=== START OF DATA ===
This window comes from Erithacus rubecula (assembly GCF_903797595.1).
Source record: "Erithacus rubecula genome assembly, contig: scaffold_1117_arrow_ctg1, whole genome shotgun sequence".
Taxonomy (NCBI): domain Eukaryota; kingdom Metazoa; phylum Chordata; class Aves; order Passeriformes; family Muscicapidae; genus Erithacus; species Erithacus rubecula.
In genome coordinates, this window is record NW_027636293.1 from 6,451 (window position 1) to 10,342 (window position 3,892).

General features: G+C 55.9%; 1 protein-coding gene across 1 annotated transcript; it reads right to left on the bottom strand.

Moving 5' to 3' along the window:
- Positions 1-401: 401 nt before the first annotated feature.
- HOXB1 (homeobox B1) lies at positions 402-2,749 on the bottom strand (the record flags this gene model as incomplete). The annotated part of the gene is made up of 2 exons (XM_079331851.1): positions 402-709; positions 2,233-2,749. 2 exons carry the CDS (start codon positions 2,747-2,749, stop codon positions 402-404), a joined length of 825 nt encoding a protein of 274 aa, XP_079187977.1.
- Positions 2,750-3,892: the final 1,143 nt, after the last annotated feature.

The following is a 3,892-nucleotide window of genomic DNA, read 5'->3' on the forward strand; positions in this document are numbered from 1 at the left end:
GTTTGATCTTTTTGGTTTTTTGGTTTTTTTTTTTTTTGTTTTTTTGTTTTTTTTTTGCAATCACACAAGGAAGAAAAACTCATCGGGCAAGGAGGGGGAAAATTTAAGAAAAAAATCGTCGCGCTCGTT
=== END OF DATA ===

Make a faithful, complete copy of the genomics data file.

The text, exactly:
This window comes from Erithacus rubecula (assembly GCF_903797595.1).
Source record: "Erithacus rubecula genome assembly, contig: scaffold_1117_arrow_ctg1, whole genome shotgun sequence".
Taxonomy (NCBI): domain Eukaryota; kingdom Metazoa; phylum Chordata; class Aves; order Passeriformes; family Muscicapidae; genus Erithacus; species Erithacus rubecula.
In genome coordinates, this window is record NW_027636293.1 from 6,451 (window position 1) to 10,342 (window position 3,892).

General features: G+C 55.9%; 1 protein-coding gene across 1 annotated transcript; it reads right to left on the bottom strand.

Moving 5' to 3' along the window:
- Positions 1-401: 401 nt before the first annotated feature.
- HOXB1 (homeobox B1) lies at positions 402-2,749 on the bottom strand (the record flags this gene model as incomplete). The annotated part of the gene is made up of 2 exons (XM_079331851.1): positions 402-709; positions 2,233-2,749. 2 exons carry the CDS (start codon positions 2,747-2,749, stop codon positions 402-404), a joined length of 825 nt encoding a protein of 274 aa, XP_079187977.1.
- Positions 2,750-3,892: the final 1,143 nt, after the last annotated feature.

The following is a 3,892-nucleotide window of genomic DNA, read 5'->3' on the forward strand; positions in this document are numbered from 1 at the left end:
GTTTGATCTTTTTGGTTTTTTGGTTTTTTTTTTTTTTGTTTTTTTGTTTTTTTTTTGCAATCACACAAGGAAGAAAAACTCATCGGGCAAGGAGGGGGAAAATTTAAGAAAAAAATCGTCGCGCTCGTT